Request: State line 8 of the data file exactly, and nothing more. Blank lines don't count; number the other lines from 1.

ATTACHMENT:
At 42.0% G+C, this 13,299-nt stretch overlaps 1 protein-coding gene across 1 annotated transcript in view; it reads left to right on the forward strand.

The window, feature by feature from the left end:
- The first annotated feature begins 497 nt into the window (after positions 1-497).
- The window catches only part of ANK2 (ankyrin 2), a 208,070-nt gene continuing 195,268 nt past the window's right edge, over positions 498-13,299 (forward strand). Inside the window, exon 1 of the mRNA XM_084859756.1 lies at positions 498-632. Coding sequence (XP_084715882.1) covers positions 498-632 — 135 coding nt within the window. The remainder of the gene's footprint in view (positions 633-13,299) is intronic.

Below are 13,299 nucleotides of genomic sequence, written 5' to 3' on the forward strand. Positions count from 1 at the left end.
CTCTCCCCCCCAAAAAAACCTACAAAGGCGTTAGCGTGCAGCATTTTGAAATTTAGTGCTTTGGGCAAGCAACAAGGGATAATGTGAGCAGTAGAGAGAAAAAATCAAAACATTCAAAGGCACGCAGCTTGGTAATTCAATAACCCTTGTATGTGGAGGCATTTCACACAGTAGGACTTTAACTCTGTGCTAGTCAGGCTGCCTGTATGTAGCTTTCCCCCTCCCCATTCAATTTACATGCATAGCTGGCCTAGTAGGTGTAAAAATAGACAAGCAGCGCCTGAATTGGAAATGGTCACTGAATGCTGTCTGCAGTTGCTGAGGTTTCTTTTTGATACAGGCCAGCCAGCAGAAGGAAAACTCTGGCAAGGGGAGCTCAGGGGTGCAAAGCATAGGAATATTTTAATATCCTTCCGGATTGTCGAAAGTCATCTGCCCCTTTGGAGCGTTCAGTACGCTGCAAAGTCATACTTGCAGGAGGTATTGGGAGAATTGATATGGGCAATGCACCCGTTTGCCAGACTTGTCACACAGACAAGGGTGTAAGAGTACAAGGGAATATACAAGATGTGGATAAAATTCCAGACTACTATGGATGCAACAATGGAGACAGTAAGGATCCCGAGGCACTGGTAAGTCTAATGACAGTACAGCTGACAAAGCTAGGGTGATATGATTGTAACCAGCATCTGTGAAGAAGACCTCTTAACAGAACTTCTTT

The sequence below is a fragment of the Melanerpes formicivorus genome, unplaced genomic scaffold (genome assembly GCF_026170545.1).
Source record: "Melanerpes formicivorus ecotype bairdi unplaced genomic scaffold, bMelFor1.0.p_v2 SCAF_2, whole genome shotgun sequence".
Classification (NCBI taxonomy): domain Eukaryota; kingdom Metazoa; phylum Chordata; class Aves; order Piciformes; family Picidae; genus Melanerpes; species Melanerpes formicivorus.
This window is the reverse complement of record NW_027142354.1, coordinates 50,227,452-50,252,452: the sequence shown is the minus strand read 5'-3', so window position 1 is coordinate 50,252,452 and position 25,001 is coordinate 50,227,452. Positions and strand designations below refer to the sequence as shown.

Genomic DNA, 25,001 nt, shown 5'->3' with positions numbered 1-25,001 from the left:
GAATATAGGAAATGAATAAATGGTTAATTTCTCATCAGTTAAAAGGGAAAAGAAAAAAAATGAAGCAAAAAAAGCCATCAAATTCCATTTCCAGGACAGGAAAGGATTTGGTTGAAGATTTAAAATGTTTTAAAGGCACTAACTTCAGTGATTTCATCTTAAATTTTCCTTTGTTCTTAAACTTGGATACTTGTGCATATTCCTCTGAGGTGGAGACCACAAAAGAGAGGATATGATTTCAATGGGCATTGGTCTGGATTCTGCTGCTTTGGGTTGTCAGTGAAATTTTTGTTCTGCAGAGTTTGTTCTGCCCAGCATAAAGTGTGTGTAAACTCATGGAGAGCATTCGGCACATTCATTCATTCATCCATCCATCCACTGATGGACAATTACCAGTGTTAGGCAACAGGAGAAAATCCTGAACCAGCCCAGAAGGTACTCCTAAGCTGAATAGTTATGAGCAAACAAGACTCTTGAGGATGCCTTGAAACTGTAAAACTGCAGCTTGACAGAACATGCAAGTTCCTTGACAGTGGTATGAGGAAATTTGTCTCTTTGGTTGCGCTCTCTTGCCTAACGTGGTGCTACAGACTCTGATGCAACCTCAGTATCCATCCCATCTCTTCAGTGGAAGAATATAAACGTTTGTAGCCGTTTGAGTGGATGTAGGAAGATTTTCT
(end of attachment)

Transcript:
Source record: "Melanerpes formicivorus ecotype bairdi unplaced genomic scaffold, bMelFor1.0.p_v2 SCAF_2, whole genome shotgun sequence".